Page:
Campaigning for Best Practice

Homelessness is a political problem. It is difficult to deny that. That means that part of the solution to homelessness must be politcal.

It is often assumed that it’s the people that are to blame when they become and remain homeless. But that line of thought doesn’t hold up to much critical inquiry. The shortage of affordable housing, in-work poverty, laws often favouring landlords over tenants and council gatekeeping are some of the things that contribute to rapidly-rising levels of homelessness. And these factors are all directly controlled by the Government on both a macro and micro level.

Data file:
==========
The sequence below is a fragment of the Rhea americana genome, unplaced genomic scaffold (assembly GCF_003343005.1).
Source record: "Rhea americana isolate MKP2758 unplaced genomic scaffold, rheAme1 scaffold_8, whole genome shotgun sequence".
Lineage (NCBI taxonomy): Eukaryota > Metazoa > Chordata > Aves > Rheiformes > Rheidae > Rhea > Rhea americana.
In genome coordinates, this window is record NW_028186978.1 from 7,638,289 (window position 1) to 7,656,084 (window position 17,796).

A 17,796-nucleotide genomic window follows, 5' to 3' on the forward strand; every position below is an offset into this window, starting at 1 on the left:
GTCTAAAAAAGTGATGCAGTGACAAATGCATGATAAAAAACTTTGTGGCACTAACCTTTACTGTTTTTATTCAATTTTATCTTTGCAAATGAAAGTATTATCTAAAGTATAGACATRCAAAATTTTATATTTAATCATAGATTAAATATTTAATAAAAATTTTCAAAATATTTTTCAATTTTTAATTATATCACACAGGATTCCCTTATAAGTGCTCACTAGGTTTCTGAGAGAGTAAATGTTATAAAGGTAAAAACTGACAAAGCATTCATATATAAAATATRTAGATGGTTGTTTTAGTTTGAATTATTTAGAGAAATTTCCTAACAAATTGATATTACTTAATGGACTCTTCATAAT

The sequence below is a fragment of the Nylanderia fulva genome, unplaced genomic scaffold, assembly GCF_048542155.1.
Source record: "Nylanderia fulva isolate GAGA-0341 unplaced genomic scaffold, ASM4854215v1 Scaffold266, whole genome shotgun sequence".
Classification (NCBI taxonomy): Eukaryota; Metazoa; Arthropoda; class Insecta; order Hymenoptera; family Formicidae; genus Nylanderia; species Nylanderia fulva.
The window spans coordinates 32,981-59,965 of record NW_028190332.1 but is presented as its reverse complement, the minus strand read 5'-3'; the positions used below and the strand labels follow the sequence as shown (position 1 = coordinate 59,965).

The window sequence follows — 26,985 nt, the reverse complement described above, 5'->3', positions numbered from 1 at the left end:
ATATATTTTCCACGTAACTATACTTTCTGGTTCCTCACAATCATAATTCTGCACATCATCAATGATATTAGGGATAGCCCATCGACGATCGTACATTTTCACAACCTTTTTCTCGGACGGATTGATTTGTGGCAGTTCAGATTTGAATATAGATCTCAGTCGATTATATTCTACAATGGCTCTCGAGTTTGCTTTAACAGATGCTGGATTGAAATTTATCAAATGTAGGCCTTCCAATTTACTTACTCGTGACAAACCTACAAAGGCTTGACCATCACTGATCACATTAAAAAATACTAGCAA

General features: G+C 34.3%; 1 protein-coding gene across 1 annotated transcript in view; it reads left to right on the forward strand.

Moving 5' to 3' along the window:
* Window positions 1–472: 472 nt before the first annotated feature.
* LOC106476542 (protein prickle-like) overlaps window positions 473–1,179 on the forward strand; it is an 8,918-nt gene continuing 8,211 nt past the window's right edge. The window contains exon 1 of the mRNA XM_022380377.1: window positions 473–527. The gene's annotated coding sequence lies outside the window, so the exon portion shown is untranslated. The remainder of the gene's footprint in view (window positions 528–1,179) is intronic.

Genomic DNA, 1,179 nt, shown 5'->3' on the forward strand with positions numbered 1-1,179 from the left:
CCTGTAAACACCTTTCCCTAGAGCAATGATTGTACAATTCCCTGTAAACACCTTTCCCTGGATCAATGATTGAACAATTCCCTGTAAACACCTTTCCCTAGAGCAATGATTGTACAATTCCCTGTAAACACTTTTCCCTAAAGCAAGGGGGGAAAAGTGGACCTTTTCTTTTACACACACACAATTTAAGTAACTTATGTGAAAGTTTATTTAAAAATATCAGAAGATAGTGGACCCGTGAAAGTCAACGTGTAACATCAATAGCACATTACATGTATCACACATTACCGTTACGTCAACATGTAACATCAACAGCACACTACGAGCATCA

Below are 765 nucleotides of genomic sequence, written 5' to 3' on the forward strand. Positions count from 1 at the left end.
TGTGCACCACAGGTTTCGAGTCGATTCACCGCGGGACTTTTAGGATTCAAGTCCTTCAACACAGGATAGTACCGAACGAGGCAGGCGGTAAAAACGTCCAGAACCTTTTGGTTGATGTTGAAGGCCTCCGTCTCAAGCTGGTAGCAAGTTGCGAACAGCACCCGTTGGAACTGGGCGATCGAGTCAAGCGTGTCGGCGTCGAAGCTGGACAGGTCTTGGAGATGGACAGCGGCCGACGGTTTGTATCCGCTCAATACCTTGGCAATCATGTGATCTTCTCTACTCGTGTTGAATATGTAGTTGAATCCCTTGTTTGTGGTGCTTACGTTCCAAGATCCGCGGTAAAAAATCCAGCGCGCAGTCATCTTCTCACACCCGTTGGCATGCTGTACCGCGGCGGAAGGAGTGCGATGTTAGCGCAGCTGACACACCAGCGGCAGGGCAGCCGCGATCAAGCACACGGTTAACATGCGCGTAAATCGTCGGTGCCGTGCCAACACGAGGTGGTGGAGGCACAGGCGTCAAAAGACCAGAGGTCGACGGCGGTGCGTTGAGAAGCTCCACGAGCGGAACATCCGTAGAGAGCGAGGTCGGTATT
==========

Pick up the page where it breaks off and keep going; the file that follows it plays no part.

Coupled to this, there are many factors that are closely linked to homelessness. If domestic abuse is a significant cause of homelessness (which it is), the lack of resourcing for organisations to deal with domestic abuse is a political issue too. Similarly, if councils aren’t resourced to respond to complaints of harassment by landlords properly, well, that’s a political issue. It’s not a tenant’s fault if they are illegally evicted because the landlord knows he or she has a good chance of getting away with it.

The fact is that democratically elected politicians voted through many robust laws to protect vulnerable people, including those who are homeless. They voted these things through because in effect, they believed it to be the will of the people.

But governments are both vast and complex, and it is important that systemic issues are raised properly and loudly if the people who suffer the most from the issues are not simply left to deal with it themselves.

 

shares